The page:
Casinos probably 3 years from reality 5-2-07

TOPEKA, Kan. (AP) - The Lottery Commission took the first step Wednesday toward having four resort casinos in Kansas, but it could be three years before any of them will be opening their doors.

Acting under the gambling law that took effect last month, the five-member commission unanimously agreed the clock would start running on the 90 days for accepting casino applications after certification of county elections that are required for a community to host a casino.

The commission then will have another 90 days to negotiate contracts with aspiring casino managers for the state and forward them to a yet-to-be-formed, seven-member review board. The review board has 60 days to pick the four casino managers and send those names to the state Racing and Gaming Commission for final approval.

Ed Van Petten, lottery executive director, said the timetable for sifting through applications and coming up with proposed contracts could be extended by Gov. Kathleen Sebelius if there's a flood of applicants.

“I don't think it'll be a major problem,” Van Petten said. “If we get more than anticipated, the governor has said she'd rather do it right than do it quick.”

Absent any glitches, such as delays in getting applications approved, lawsuits or court rulings, casino construction could start next year.

“At the absolute minimum we're talking about a couple of years and realistically three years to get in full operation,” Van Petten said.

But Sebelius said during a news conference that she's skeptical that potential managers will want to submit applications until legal issues surrounding the new law are settled. The Prairie Band Potawatomi Nation, which operates a northeast Kansas casino, has threatened to challenge the law.

“I can't imagine many investment groups willing to put up $250 million-plus until they know if this law is going to stand up,” she said. “We're really 50 steps away from somebody making an application.”

The American Gaming Association says 11 other states have commercial casinos but none with state-run resort casinos like Kansas will have. Twenty-eight states have Indian gambling - 23, including Kansas, with casinos and five with games such as bingo.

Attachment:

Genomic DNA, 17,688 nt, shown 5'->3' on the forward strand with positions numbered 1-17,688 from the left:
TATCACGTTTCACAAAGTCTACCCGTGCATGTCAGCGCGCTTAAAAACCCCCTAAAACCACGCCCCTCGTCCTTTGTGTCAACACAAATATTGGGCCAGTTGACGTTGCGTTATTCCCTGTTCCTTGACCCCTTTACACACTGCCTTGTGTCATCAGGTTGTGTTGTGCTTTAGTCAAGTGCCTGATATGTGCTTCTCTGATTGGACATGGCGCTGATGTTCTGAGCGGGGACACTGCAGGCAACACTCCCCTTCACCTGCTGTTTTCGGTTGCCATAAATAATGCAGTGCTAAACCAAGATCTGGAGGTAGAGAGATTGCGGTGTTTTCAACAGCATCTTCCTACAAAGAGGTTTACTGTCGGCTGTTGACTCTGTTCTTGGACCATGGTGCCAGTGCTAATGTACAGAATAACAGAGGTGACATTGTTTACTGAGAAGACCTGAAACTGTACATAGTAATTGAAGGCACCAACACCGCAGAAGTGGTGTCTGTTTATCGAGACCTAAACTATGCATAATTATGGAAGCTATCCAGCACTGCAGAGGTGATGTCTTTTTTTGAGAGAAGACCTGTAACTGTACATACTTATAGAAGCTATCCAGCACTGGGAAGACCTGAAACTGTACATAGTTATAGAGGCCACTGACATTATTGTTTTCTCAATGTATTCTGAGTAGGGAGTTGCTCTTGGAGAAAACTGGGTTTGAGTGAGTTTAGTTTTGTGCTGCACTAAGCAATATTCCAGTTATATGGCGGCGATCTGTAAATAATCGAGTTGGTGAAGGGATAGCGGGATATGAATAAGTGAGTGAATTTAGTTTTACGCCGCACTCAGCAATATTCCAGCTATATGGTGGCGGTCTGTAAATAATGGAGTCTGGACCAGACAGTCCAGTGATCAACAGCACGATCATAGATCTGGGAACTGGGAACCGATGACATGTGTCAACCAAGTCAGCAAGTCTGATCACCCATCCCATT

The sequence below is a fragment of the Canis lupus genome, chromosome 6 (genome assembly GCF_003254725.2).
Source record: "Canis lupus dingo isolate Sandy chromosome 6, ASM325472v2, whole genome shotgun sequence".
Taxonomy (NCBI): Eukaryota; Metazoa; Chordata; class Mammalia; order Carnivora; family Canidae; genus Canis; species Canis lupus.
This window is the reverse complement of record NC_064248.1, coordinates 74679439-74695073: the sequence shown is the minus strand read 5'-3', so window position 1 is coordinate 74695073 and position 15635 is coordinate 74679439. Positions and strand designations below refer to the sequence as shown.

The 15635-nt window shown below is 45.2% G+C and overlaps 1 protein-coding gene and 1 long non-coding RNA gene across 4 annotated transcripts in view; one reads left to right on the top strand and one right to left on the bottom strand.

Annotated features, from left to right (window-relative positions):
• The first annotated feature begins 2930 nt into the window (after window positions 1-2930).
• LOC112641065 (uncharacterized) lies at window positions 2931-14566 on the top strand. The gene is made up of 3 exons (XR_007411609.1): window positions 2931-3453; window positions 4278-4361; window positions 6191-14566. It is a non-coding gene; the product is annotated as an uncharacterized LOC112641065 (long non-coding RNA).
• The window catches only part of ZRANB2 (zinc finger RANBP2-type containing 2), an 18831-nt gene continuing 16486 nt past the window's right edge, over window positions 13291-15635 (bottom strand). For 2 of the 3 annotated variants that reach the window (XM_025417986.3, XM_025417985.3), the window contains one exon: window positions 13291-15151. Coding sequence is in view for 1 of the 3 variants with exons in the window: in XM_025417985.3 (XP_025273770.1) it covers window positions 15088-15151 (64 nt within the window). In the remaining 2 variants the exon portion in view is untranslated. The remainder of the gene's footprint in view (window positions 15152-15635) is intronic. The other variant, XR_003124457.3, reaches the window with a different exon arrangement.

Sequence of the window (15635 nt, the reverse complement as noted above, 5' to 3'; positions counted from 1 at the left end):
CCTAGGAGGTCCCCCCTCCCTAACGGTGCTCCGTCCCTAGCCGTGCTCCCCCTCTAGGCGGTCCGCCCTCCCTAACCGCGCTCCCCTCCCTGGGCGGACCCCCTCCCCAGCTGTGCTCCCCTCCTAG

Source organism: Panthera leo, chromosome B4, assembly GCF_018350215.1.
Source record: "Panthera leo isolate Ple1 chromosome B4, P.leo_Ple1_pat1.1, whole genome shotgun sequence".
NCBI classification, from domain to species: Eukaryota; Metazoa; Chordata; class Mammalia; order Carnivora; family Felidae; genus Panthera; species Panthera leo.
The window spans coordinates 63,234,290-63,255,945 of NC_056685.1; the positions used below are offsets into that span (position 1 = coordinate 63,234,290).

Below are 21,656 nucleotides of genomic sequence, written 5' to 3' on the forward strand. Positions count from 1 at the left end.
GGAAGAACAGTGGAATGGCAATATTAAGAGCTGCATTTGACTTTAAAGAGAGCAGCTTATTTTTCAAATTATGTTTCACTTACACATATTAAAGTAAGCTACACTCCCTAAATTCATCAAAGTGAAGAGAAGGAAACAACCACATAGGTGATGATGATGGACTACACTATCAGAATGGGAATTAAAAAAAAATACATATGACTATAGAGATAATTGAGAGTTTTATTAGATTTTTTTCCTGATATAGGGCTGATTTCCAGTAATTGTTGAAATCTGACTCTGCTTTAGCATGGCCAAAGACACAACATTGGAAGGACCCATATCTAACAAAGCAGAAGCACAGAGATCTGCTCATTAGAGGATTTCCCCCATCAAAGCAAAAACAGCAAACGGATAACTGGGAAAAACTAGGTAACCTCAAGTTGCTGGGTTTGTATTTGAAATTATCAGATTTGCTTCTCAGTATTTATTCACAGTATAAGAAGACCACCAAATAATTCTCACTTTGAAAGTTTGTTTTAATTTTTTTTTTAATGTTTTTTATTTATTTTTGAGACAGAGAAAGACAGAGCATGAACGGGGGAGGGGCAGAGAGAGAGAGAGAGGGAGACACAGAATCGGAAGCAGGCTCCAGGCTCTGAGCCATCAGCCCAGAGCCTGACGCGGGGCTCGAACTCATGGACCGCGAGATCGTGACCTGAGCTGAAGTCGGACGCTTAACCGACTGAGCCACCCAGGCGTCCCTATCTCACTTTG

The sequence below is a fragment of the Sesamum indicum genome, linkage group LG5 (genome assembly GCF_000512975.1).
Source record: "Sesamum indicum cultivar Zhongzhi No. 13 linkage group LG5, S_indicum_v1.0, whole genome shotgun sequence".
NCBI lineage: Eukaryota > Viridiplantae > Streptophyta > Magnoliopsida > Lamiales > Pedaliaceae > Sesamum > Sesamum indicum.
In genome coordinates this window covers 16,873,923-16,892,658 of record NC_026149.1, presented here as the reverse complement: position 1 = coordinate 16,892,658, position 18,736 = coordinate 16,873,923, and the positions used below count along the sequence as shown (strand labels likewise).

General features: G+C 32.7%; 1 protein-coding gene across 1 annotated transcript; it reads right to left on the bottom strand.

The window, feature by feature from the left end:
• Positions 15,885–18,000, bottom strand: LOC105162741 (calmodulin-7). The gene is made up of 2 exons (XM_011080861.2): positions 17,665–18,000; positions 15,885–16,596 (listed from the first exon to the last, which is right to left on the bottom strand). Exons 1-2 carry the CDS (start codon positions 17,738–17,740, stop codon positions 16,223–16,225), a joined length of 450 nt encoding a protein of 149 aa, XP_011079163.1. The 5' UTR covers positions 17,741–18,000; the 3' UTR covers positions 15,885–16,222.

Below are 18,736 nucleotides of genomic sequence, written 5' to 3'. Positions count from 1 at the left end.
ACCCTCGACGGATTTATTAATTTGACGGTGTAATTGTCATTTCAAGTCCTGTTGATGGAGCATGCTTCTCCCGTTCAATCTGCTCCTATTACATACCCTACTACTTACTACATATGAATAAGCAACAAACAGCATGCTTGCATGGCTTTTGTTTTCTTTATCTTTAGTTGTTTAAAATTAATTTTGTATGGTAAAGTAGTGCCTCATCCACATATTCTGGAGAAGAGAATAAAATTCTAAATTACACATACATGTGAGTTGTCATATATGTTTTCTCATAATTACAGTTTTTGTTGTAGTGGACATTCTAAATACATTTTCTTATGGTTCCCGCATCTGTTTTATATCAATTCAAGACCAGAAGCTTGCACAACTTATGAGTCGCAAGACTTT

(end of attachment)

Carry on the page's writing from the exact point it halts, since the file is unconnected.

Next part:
The law allows one casino each in Wyandotte and Ford counties, a southeast Kansas zone of Crawford and Cherokee counties and a south-central zone of Sedgwick and Sumner counties. Cherokee County's election is June 5, Wyandotte and Ford counties' on June 26 and Sedgwick County on Aug. 7.

Crawford and Sumner counties already have approved casinos, and Van Petten said those votes probably would be counted, avoiding a second vote. In the two zones, the deadline clock starts after the second election is certified.

Van Petten said the lottery's primary focus on negotiating contracts will be what's best for the state and what will best benefit the areas where the casinos will be located.

The commission also approved an eight-page document spelling out what's required of applicants, including sufficient financial resources to meet the minimum investment requirement, at least three years of experience managing casinos and all taxes paid.

The Ford County casino must have an investment of at least $50 million, and the other three will have a minimum investment of $225 million each. The casinos also must pay a $25 million privilege fee, except in Ford County, where it would be $5.5 million.

At issue with the contracts will be who will manage the casinos, which will be owned and operated by the lottery and regulated by the Racing and Gaming Commission. The state constitution allows a “state-owned and operated” lottery, and the Kansas Supreme Court says “lottery” is defined broadly enough to cover casino gambling.

Van Petten said the commission is on “a steep learning curve” but will rely on the expertise of the casino managers, although it will have the final word on what casinos can do. He said the commission will do a marketing analysis of each application to make sure what is being promised is feasible.

“There's more certainty in terms of a time frame and expectations of documentation for the applications. It's aggressive. In some states the process has taken longer. It's aggressive, but not in a way that it's unfair,” said Doug Lawrence of Ruffin Companies, which owns dog tracks in Wichita and Frontenac.

The Potawatomi tribe, one of four that operate casinos in Kansas, contends the constitution requires the state not only to own the casinos but to manage them directly, rather than delegating management to a private company.

The attorney general's office, at Sebelius' request, is planning a “friendly lawsuit” to get a Supreme Court ruling on the gambling law's constitutionality. No timetable for that has been determined, said spokeswoman Ashley Anstaett.

Not all the tribes oppose the law.

The Sac and Fox and Kickapoo tribes are partners for a bid to operate the Wyandotte County casino.

“We've been ready for years,” said Whitney Damron, lobbyist for the tribes. “They are meeting with potential development partners and will submit a proposal.”